UPDATE: Friday, June 11 at 4:15 p.m.

Today firefighters are working to secure the fire’s perimeter and begin mop-up operations with the goal of completing 2-chains (132 feet in from the fires edge) by end of shift today. Mop-up is when hand crews grid the burned area looking for hot spots and extinguishing any they find. Yesterday the fire held through the high winds and there was no growth to the fire.

The Jefferson County Sheriff's Office has reported the fire’s cause is human. Law enforcement contacted residents along Milligan Canyon Road Wednesday providing them with a pre-evacuation notice. Approximately 54 structures are in the fire area.

Original Story below.

On Wednesday, June 9  at 3:37 p.m., the Willow Creek Fire was first reported to Dillon Dispatch. Smoke from the fire could be seen from the west end of Gallatin Valley on Wednesday after.

Local, state and federal firefighters responded quickly including fire departments from Gallatin, Broadwater and Jefferson County.

The Willow Creek Fire was estimated at 500 acres as of 12:30 p.m. on Thursday. The fire is burning in grass, brush and timber. Areas of the fire are very steep and inaccessible by ground.

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Four Dept. of Natural Resources and Conservation (DNRC) helicopters are working the fire. Additional air and ground resources have been ordered and are on their way. Currently, fire activity has slowed down, and the fire is not currently growing rapidly in size. Fire resources will continue to work through the evening. Firefighters will remain on heightened alert and all measures to ensure firefighter safety will be taken as weather forecasts indicate erratic winds and thunderstorms in the future.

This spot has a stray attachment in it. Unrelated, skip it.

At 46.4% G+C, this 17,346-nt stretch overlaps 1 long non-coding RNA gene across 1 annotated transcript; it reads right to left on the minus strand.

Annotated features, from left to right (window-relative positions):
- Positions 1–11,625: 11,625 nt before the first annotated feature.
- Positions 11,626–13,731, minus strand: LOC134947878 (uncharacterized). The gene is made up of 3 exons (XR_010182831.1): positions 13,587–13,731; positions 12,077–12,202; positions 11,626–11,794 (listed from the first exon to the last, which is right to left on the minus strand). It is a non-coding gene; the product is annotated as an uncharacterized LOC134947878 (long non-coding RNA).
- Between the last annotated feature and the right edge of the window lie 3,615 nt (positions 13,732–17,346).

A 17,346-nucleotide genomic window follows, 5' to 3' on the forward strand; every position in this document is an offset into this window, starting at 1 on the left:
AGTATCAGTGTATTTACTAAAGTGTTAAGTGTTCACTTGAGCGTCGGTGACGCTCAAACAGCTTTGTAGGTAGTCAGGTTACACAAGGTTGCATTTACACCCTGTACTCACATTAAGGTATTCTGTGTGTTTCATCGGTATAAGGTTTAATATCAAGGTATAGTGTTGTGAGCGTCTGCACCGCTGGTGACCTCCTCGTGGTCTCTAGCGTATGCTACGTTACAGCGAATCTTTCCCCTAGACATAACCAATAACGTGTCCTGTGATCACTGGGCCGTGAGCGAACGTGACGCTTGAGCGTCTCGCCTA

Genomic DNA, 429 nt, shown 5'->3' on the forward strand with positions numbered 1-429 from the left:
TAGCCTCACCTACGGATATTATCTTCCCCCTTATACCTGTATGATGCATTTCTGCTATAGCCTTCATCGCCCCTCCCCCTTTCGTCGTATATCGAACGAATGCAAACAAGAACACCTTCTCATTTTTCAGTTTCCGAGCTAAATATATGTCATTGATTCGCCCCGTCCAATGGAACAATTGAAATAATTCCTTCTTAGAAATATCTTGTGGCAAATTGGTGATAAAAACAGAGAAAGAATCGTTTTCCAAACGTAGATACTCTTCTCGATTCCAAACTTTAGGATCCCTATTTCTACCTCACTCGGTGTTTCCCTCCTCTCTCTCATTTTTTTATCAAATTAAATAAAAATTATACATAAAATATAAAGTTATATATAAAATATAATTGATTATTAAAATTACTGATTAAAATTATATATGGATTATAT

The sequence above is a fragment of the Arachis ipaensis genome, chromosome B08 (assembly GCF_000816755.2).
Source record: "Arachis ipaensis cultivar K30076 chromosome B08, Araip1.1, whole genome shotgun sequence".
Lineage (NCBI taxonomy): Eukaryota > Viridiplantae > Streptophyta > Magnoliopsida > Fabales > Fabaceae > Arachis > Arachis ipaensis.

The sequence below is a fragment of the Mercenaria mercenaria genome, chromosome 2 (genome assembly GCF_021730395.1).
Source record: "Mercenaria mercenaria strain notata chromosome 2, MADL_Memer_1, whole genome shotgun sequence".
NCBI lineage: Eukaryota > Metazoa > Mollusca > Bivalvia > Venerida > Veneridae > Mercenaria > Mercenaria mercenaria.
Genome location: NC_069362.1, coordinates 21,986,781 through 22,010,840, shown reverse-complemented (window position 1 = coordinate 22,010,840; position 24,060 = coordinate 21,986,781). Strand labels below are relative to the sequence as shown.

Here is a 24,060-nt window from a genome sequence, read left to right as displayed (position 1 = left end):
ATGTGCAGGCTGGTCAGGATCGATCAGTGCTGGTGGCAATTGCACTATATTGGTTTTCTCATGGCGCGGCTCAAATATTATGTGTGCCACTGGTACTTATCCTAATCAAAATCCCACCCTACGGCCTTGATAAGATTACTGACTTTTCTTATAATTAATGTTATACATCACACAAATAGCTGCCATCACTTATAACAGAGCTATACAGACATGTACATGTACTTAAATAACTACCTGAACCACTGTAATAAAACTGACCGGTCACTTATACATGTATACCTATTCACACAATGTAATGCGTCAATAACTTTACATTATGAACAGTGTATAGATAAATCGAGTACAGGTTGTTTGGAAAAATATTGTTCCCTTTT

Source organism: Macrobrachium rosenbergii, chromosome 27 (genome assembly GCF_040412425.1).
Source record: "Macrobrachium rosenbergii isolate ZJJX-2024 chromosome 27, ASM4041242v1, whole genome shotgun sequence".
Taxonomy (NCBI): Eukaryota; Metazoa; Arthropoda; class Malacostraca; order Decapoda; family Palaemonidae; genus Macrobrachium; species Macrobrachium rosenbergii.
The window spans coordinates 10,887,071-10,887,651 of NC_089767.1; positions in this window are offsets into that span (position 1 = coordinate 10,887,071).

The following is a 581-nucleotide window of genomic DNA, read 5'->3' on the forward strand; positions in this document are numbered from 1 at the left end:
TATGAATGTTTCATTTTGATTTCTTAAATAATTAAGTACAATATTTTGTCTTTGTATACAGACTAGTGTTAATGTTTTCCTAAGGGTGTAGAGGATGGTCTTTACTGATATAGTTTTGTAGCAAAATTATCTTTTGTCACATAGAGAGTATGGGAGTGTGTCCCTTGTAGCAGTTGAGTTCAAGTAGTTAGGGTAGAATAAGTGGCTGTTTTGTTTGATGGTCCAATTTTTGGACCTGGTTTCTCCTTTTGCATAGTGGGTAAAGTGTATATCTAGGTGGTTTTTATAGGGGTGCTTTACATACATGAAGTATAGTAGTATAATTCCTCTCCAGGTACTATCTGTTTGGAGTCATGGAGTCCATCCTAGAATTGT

The fire is between Highway 2 past the Lewis & Clark Caverns near Three Forks, west of Willow Creek. The fire is approximately 500 acres. No cause of the fire has been given. Jefferson County has requested assistance and the DNRC's County Assist Team arrived Thursday morning to help.

No evacuations are in place. Law enforcement is contacting residents in the fire area to put them on notice. Less than ten structures are currently threatened, and the fire is moving away from a sub-division area containing numerous structures.

For more information and updates about the Willow Creek Fire, click here.

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